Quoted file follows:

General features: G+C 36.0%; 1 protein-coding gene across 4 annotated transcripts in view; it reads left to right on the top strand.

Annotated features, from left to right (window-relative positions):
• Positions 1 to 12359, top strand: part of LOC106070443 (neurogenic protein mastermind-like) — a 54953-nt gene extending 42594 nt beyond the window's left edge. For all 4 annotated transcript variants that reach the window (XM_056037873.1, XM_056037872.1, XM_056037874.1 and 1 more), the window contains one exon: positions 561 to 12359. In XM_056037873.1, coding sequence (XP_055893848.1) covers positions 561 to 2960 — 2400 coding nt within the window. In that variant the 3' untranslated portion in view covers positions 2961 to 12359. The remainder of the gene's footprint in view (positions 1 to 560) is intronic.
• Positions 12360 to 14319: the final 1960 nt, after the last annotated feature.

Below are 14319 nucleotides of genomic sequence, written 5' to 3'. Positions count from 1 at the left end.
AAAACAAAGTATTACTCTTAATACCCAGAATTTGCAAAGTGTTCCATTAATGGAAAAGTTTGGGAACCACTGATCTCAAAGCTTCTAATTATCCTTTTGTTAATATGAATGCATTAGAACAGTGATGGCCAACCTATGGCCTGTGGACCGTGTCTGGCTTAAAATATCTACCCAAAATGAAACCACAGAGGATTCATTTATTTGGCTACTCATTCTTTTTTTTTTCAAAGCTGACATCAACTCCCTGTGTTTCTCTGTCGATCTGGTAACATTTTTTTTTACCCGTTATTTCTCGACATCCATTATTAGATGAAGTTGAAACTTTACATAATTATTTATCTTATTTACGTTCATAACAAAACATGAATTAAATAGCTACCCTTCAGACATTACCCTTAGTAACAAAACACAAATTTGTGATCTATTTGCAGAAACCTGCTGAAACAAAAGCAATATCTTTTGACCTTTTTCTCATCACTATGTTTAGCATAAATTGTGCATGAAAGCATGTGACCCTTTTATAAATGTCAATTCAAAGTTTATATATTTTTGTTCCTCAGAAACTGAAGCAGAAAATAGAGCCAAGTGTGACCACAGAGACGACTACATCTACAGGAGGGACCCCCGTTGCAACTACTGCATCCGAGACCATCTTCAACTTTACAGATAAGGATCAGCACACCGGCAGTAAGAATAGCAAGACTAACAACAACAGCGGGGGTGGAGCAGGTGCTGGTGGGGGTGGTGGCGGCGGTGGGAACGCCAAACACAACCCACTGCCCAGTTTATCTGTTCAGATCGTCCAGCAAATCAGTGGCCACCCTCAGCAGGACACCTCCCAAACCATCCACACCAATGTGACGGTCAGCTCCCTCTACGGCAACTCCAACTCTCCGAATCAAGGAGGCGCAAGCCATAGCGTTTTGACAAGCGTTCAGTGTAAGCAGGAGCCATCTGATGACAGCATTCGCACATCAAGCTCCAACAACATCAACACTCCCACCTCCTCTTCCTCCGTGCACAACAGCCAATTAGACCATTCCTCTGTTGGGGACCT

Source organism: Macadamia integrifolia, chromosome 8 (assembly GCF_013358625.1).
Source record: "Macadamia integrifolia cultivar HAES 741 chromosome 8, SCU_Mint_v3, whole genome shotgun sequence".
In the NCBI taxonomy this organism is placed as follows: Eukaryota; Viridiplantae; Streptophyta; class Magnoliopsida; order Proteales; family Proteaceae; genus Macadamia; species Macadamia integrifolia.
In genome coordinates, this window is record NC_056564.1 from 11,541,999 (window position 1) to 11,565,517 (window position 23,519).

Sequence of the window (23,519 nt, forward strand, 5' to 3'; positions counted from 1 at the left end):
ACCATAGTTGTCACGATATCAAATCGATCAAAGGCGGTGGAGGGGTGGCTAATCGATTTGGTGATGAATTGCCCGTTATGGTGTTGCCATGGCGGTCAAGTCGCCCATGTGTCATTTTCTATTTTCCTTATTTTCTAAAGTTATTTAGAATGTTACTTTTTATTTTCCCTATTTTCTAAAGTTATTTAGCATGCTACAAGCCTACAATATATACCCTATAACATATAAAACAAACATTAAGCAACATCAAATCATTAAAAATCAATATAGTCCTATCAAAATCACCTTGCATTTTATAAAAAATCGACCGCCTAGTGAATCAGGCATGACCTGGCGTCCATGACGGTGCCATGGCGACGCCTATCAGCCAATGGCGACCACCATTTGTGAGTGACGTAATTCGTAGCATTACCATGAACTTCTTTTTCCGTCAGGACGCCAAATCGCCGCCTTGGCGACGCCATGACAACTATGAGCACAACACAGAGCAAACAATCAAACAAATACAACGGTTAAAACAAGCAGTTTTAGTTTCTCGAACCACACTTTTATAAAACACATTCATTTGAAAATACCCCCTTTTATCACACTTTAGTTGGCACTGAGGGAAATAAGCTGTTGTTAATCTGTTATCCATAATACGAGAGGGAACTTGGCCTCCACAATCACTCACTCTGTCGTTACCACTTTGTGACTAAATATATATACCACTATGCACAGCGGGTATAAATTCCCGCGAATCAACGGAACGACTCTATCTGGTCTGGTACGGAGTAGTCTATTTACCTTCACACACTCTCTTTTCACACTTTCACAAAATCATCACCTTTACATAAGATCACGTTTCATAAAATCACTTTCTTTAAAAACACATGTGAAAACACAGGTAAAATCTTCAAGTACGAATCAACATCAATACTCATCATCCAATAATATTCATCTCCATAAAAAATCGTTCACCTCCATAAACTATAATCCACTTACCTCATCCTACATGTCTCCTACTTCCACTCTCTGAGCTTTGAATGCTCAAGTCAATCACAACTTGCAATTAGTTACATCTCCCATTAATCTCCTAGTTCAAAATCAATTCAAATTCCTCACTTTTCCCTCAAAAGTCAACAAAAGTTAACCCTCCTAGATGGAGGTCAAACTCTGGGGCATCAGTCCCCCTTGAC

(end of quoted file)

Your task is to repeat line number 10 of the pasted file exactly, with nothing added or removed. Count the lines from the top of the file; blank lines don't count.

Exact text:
In genome coordinates, this window is record NC_056564.1 from 11,541,999 (window position 1) to 11,565,517 (window position 23,519).